Paul Needham, Simpa Networks — “Village electrification is not the same as household electrification, which is way behind. 70–90% of our customers (depending on the region) are connected to the grid. They are using solar as a reliable backup for the 4–18 hours of blackouts that they experience every day. Many of our customers in Odisha state have new connections, but these connections are metered. Many customers are saying that they prefer to use solar, even when the grid electricity is on. That’s because metered grid electricity feels like an expenditure, but payments for their solar home system are payments towards ownership. Solar electricity is free, and it’s hard to compete with that. I think the industry would benefit from some real research on these questions. We have a lot of anecdotes, but it would be nice to have evidence and deeper understanding.”
Viraj GadaGOGLA— “We congratulate the Government of India for their commendable feat of being able to electrify all villages. This is a great initial step for rural electrification and shows the Government’s strong intent towards providing energy access to all Indian citizens. This, however, does not provide an accurate metric for judging rural electrification as a village is considered to be ‘electrified’ if electricity was provided in public places such as schools, panchayat offices, health centres, dispensaries and community centres, and at least 10% of households in the village (this criteria was used by the power ministry since 1997 and can be found here). A better metric of the current situation of rural electrification can be gauged from Government of India’s Saubhagya dashboard, according to which more than 32 million households are yet to be electrified in India. Thus, GOGLA believes that decentralized solar energy sector has a vital role to play in the Government’s target of electrifying all households by end of 2019.”
Saksham Nijhawan, Forum for the Future— “Achieving 100% village electrification is a huge milestone on our journey to quality, affordable and sustainable energy access for every citizen of India. But it is just one of many milestones needed, as the government signals to some degree through the Saubhagaya scheme. One key next step is to be more outcomes focused in the provision of electricity. By considering the multitude of different outcomes desired from this electricity access, we can join up several areas of progress from health, education to economic value addition and skills development in a systemic manner — achieving multiple outcomes through orchestrated, aligned and complementary efforts. Access to electricity is truly a basic human right; part of the foundation for development, prosperity and enhanced quality of life. A next generation of policies and programs across sectors must be brought in which looks at solutions in a far more systemic manner.”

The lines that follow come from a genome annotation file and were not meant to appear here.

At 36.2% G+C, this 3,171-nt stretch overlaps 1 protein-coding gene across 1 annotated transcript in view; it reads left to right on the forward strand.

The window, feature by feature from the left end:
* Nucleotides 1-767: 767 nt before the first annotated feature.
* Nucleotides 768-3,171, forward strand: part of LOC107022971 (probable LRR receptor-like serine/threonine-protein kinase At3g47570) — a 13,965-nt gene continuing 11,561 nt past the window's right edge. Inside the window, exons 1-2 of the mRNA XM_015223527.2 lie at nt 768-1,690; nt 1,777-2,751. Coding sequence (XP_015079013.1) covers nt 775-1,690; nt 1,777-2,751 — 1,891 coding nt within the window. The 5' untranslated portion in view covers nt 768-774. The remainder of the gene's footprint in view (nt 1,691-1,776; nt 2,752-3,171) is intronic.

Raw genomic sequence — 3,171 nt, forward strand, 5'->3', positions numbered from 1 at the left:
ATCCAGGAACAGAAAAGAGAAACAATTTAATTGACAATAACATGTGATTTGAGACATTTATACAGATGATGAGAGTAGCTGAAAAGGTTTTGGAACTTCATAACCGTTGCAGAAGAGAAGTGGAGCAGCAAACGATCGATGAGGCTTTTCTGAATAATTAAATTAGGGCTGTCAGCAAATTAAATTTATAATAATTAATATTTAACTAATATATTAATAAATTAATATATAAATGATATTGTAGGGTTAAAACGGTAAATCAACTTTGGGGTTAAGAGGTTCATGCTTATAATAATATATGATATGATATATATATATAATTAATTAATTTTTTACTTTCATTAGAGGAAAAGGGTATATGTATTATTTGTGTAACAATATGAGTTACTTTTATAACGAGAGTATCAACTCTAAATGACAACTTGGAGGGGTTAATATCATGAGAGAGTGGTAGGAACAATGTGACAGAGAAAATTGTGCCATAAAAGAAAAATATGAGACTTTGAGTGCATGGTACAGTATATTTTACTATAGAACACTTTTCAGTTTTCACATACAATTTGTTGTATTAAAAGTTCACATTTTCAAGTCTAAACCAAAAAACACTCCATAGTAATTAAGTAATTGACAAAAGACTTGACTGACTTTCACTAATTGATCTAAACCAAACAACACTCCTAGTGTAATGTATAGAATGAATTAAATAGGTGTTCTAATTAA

Vinay Rustagi, Bridge to India — “This is a major landmark for a large country such as India. But unfortunately, connection doesn’t always mean electricity. Reliability of electricity supply is likely to remain a dream for most consumers in India for years to come. The problem is (mostly) government-owned distribution companies (DISCOMs). They remain the weakest link in the power sector value chain and one of the biggest bottlenecks for modernising India’s power sector. Notwithstanding recent restructuring efforts of the Government of India, the DISCOMs are badly run and unable to invest in upkeep of the local distribution infrastructure.”
Kristina Skierka, Power for All— “As defined, ‘village electrification’ still leaves 90% of the people living in India’s 18,452 targeted villages without electricity. Decentralized renewable energy solutions such as mini-grids and rooftop solar are a critical part of the solution to go where the grid can’t reach or reliably serve.”
Atul Mudaliar, The Climate Group — “The Government’s big drive to electrify all villages and households promising round-the-clock power to millions of unserved Indians is laudable. The question however is by when can we achieve this landmark, ensure every household gets a connection or at least has a choice to having one, and that every household gets quality, adequate and reliable power? The answers lie in State’s policy and action such as ensuring easy access to connections, nurturing ambition for DISCOMs and capacities, developing robust local infrastructure and MBC mechanisms etc., and depends on consumer and political will too — all of which are hard to find together. Local problems will require local solutions such as decentralized energy, and capacities empowered by local partnership models. ESCOs can potentially manage the DISCOM grid if the State wants. It cuts the burden of operating and maintaining assets and PPP models such as franchising or rural utility licensing may be explored. The PPP paradigm, progressively seen as the future guardian of public investments and infrastructure across sectors, can be replicated. The partnership between a Rural ESCO and DISCOM holds the ability for us to achieve 100% electrification goals effectively and can be a fillip to rural incomes catalyzed through efficient delivery of energy services for farming and livelihoods.